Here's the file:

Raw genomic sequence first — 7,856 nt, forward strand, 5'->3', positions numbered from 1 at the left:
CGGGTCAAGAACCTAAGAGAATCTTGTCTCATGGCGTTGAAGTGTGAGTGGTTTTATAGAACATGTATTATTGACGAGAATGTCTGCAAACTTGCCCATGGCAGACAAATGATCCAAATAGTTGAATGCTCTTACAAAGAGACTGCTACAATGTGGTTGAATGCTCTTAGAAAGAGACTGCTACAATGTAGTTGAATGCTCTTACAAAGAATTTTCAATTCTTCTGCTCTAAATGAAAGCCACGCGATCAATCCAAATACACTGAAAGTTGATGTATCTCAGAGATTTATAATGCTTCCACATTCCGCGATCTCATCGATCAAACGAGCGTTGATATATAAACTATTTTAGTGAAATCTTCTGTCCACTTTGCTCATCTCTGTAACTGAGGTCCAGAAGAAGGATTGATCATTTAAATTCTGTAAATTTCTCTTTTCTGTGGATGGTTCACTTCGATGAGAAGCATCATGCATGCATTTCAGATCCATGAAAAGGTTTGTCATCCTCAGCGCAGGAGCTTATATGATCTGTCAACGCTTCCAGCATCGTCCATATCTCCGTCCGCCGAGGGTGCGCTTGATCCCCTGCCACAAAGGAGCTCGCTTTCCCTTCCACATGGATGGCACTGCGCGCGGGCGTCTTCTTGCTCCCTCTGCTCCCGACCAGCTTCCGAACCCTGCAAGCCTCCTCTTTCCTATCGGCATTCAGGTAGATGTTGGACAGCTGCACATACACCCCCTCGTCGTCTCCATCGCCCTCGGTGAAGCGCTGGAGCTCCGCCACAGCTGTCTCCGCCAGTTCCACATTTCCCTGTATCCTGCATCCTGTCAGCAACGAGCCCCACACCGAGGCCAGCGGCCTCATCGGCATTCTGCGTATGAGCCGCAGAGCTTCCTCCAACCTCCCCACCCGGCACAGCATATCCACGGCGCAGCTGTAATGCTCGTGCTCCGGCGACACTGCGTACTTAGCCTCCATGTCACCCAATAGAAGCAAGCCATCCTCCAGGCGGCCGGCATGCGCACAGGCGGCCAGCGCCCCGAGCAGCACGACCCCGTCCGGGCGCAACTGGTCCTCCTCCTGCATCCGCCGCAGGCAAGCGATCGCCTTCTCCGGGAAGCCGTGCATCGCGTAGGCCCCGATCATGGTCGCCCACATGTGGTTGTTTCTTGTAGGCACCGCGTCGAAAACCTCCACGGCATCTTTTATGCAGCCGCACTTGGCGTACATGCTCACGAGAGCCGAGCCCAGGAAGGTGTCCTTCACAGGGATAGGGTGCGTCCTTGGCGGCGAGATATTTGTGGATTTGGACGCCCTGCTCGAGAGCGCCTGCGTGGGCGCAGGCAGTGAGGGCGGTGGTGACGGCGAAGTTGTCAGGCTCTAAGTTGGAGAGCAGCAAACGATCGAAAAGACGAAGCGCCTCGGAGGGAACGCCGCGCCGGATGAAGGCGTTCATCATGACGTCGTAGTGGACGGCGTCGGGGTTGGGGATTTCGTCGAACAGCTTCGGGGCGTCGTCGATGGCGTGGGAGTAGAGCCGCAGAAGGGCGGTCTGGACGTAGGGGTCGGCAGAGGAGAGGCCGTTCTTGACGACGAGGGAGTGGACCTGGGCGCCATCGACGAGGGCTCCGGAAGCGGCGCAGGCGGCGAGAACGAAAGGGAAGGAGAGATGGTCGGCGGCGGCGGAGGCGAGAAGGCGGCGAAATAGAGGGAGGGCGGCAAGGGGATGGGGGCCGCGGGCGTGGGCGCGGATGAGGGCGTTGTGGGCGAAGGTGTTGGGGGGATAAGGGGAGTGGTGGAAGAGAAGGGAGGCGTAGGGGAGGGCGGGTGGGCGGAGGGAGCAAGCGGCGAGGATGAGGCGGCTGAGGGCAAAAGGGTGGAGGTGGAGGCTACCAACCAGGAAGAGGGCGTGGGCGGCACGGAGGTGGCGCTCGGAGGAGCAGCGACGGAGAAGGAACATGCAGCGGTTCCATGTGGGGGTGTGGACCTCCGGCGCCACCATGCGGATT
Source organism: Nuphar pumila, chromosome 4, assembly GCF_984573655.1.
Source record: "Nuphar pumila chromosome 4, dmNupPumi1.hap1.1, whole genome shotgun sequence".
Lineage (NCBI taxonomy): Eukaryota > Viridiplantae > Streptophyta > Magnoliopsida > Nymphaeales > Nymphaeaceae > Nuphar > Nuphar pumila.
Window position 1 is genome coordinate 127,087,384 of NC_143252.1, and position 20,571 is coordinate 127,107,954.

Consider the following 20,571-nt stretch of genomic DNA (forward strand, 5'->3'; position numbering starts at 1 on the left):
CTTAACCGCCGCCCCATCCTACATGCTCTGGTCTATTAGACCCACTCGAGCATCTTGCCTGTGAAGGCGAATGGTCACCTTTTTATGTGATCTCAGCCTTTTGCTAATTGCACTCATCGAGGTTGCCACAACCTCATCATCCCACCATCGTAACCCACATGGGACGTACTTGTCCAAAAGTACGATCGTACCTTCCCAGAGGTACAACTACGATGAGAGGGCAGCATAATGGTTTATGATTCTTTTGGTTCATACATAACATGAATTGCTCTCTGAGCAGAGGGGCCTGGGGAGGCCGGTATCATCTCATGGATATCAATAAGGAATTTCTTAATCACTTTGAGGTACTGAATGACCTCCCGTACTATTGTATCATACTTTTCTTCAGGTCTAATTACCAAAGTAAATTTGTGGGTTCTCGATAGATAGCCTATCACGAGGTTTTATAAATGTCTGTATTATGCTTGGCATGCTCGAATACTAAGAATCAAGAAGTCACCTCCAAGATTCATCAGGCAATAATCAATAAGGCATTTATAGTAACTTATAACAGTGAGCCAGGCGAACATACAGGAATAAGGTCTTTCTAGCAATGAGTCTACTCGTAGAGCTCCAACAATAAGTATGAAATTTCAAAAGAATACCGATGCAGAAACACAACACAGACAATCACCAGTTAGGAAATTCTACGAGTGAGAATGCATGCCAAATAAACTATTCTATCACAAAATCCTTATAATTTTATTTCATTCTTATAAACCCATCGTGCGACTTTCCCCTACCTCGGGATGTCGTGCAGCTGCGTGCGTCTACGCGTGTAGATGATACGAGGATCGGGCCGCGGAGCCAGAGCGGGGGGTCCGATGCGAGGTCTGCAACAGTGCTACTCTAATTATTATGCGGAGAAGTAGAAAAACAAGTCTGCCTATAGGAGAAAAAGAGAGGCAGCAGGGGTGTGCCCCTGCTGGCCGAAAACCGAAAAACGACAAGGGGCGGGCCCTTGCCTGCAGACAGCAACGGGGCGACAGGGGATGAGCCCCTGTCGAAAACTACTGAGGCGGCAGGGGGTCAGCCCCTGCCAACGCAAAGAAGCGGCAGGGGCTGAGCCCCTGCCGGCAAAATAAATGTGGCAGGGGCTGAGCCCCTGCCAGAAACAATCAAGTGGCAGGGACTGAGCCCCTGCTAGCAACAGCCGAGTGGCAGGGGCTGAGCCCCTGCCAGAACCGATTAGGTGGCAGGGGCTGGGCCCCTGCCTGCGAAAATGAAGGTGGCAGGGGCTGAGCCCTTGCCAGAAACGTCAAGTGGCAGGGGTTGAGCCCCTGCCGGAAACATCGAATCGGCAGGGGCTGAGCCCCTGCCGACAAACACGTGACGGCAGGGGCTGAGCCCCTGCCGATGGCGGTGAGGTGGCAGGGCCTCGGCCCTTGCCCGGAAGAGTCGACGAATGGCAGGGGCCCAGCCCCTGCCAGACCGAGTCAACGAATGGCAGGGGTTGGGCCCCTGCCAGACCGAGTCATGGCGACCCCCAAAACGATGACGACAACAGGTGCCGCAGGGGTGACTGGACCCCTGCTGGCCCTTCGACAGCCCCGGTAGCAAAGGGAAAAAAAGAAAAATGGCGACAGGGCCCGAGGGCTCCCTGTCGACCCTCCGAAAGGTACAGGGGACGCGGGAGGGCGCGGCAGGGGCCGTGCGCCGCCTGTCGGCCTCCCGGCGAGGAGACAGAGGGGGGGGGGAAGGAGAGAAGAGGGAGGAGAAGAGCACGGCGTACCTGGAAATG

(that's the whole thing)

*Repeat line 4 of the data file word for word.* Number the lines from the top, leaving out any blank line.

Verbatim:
Source record: "Nuphar pumila chromosome 4, dmNupPumi1.hap1.1, whole genome shotgun sequence".